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Is Peugeot (EPA:UG) Using Too Much Debt?

Simply Wall St

Some say volatility, rather than debt, is the best way to think about risk as an investor, but Warren Buffett famously said that 'Volatility is far from synonymous with risk. When we think about how risky a company is, we always like to look at its use of debt, since debt overload can lead to ruin. As with many other companies Peugeot S.A. (EPA:UG) makes use of debt. But the real question is whether this debt is making the company risky.

When Is Debt A Problem?

Debt is a tool to help businesses grow, but if a business is incapable of paying off its lenders, then it exists at their mercy. Ultimately, if the company can't fulfill its legal obligations to repay debt, shareholders could walk away with nothing. However, a more common (but still painful) scenario is that it has to raise new equity capital at a low price, thus permanently diluting shareholders. By replacing dilution, though, debt can be an extremely good tool for businesses that need capital to invest in growth at high rates of return. When we think about a company's use of debt, we first look at cash and debt together.

Check out our latest analysis for Peugeot

What Is Peugeot's Net Debt?

As you can see below, at the end of June 2019, Peugeot had €8.69b of debt, up from €7.61b a year ago. Click the image for more detail. However, it does have €17.2b in cash offsetting this, leading to net cash of €8.49b.

ENXTPA:UG Historical Debt, November 1st 2019

How Healthy Is Peugeot's Balance Sheet?

The latest balance sheet data shows that Peugeot had liabilities of €31.4b due within a year, and liabilities of €16.5b falling due after that. Offsetting this, it had €17.2b in cash and €5.93b in receivables that were due within 12 months. So its liabilities total €24.8b more than the combination of its cash and short-term receivables.

When you consider that this deficiency exceeds the company's huge €20.3b market capitalization, you might well be inclined to review the balance sheet intently. In the scenario where the company had to clean up its balance sheet quickly, it seems likely shareholders would suffer extensive dilution. Given that Peugeot has more cash than debt, we're pretty confident it can handle its debt, despite the fact that it has a lot of liabilities in total.

Another good sign is that Peugeot has been able to increase its EBIT by 21% in twelve months, making it easier to pay down debt. The balance sheet is clearly the area to focus on when you are analysing debt. But ultimately the future profitability of the business will decide if Peugeot can strengthen its balance sheet over time. So if you're focused on the future you can check out this free report showing analyst profit forecasts.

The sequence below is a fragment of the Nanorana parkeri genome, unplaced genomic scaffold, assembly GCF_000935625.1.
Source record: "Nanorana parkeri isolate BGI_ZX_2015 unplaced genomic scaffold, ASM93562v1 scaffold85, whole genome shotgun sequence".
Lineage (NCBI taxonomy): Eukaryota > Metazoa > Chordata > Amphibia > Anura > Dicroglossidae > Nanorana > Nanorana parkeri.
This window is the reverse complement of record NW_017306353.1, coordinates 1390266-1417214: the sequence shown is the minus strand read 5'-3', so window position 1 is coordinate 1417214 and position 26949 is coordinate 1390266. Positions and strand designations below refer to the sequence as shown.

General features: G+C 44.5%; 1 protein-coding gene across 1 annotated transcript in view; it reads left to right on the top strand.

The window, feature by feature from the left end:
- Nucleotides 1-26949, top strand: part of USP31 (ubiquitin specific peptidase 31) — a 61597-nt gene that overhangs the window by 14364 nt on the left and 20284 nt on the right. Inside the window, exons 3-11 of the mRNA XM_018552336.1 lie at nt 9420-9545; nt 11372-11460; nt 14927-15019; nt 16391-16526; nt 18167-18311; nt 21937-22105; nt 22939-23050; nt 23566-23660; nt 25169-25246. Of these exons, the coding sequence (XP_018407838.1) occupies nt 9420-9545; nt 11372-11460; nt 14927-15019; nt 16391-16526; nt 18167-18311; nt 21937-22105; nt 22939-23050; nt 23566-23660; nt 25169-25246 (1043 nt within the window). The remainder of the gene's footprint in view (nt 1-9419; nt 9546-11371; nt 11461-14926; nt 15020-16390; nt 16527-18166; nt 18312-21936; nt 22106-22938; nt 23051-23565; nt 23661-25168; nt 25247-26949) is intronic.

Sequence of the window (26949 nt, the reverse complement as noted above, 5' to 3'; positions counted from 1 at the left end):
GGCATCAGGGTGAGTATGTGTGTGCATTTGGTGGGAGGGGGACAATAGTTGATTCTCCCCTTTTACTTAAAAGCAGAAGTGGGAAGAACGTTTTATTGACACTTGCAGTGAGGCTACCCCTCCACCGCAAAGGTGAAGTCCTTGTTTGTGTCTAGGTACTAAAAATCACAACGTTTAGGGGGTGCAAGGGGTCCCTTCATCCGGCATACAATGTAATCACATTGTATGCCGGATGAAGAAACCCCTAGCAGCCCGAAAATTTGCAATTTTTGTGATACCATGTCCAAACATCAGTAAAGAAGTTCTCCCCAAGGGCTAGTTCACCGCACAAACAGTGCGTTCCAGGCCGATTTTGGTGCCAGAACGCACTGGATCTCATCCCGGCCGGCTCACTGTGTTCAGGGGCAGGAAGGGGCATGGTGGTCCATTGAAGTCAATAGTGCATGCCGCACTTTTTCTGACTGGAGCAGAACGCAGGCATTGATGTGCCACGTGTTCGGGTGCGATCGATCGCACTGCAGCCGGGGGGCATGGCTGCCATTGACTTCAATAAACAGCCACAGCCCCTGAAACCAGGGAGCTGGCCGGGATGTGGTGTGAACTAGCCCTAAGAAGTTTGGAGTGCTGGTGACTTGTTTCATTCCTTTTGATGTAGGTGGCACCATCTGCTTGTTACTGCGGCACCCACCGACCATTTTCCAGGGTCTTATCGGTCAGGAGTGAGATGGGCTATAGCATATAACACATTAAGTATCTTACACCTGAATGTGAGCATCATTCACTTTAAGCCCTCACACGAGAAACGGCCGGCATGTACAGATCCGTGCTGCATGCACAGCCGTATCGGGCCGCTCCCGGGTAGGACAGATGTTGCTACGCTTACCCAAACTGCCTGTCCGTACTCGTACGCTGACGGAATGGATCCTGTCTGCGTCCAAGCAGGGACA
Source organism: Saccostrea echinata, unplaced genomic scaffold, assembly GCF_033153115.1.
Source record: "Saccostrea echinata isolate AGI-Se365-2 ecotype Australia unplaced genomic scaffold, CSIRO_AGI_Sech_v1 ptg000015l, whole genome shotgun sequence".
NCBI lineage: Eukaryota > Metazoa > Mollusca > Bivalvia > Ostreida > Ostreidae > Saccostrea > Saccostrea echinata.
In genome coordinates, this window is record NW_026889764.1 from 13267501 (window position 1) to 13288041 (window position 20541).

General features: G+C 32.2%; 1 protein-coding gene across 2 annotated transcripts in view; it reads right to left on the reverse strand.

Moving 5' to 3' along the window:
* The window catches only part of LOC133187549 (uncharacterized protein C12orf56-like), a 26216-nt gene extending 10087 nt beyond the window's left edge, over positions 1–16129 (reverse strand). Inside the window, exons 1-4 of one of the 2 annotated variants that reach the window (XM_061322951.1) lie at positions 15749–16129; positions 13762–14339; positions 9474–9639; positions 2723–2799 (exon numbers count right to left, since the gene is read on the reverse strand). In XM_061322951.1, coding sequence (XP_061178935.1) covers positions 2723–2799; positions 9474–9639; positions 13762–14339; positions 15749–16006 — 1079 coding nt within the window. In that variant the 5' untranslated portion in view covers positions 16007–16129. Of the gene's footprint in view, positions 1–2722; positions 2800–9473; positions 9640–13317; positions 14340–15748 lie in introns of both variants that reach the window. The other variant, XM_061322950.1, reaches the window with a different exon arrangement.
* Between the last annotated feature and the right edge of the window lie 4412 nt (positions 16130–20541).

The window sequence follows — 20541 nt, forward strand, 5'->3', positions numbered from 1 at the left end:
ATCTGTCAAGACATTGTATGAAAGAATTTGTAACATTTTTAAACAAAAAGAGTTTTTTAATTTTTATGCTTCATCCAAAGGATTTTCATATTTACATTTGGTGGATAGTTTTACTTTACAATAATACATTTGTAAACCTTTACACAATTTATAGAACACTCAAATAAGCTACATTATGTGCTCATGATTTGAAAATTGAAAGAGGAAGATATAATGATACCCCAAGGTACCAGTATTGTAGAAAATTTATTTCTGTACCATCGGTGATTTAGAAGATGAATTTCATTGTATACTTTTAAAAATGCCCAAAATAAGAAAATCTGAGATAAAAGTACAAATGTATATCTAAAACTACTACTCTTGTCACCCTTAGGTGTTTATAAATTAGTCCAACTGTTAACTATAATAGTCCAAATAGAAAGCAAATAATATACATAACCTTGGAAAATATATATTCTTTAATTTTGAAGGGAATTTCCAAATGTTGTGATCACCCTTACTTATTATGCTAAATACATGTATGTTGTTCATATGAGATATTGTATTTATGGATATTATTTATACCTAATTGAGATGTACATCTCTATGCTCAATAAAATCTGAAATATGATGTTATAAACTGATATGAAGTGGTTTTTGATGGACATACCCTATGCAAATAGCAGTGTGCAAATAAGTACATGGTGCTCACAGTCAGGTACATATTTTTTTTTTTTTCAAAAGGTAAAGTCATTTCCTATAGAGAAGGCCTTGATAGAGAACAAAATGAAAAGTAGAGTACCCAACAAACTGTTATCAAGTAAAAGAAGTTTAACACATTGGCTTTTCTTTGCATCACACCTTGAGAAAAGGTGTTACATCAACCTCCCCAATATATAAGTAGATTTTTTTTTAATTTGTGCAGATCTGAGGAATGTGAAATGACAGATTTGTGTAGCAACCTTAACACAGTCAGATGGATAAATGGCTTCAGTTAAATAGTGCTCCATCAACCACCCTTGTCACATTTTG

But our final consideration is also important, because a company cannot pay debt with paper profits; it needs cold hard cash. Peugeot may have net cash on the balance sheet, but it is still interesting to look at how well the business converts its earnings before interest and tax (EBIT) to free cash flow, because that will influence both its need for, and its capacity to manage debt. During the last three years, Peugeot produced sturdy free cash flow equating to 56% of its EBIT, about what we'd expect. This free cash flow puts the company in a good position to pay down debt, when appropriate.

Summing up

While Peugeot does have more liabilities than liquid assets, it also has net cash of €8.49b. And we liked the look of last year's 21% year-on-year EBIT growth. So we are not troubled with Peugeot's debt use. Another positive for shareholders is that it pays dividends. So if you like receiving those dividend payments, check Peugeot's dividend history, without delay!

If you're interested in investing in businesses that can grow profits without the burden of debt, then check out this free list of growing businesses that have net cash on the balance sheet.

We aim to bring you long-term focused research analysis driven by fundamental data. Note that our analysis may not factor in the latest price-sensitive company announcements or qualitative material.

If you spot an error that warrants correction, please contact the editor at editorial-team@simplywallst.com. This article by Simply Wall St is general in nature. It does not constitute a recommendation to buy or sell any stock, and does not take account of your objectives, or your financial situation. Simply Wall St has no position in the stocks mentioned. Thank you for reading.